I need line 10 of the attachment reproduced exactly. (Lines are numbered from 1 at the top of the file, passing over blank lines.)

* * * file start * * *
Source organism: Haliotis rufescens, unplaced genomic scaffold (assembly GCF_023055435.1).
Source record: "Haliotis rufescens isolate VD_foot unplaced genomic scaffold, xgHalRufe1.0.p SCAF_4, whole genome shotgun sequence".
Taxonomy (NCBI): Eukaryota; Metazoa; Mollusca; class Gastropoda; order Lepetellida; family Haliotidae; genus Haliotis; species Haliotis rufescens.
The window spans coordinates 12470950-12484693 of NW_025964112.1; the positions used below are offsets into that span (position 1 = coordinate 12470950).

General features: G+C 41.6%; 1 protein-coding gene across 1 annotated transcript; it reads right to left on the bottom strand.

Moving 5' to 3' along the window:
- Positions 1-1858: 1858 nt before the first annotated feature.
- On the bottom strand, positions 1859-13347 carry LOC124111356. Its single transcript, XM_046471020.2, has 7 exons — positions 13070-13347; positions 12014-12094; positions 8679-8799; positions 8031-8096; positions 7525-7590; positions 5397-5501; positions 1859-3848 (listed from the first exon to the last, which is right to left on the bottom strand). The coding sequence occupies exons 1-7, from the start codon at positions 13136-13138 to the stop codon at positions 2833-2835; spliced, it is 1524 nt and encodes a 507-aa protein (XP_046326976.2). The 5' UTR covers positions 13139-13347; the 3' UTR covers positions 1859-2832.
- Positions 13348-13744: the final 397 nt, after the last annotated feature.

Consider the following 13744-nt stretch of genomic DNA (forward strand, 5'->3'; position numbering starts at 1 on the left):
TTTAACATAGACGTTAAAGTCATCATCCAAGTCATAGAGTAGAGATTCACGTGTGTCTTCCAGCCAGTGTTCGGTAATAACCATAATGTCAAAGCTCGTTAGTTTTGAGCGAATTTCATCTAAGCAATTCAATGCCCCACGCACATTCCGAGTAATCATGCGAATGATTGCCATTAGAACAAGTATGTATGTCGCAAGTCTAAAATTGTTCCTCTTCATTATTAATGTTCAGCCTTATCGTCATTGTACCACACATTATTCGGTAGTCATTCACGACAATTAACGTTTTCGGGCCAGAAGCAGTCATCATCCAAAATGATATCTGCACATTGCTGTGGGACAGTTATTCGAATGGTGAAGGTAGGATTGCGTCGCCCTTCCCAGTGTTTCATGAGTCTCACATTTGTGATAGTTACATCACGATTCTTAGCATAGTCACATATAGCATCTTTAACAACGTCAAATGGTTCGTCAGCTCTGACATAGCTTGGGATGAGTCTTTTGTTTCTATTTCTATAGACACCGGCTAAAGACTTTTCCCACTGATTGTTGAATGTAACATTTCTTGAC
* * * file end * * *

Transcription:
Consider the following 13744-nt stretch of genomic DNA (forward strand, 5'->3'; position numbering starts at 1 on the left):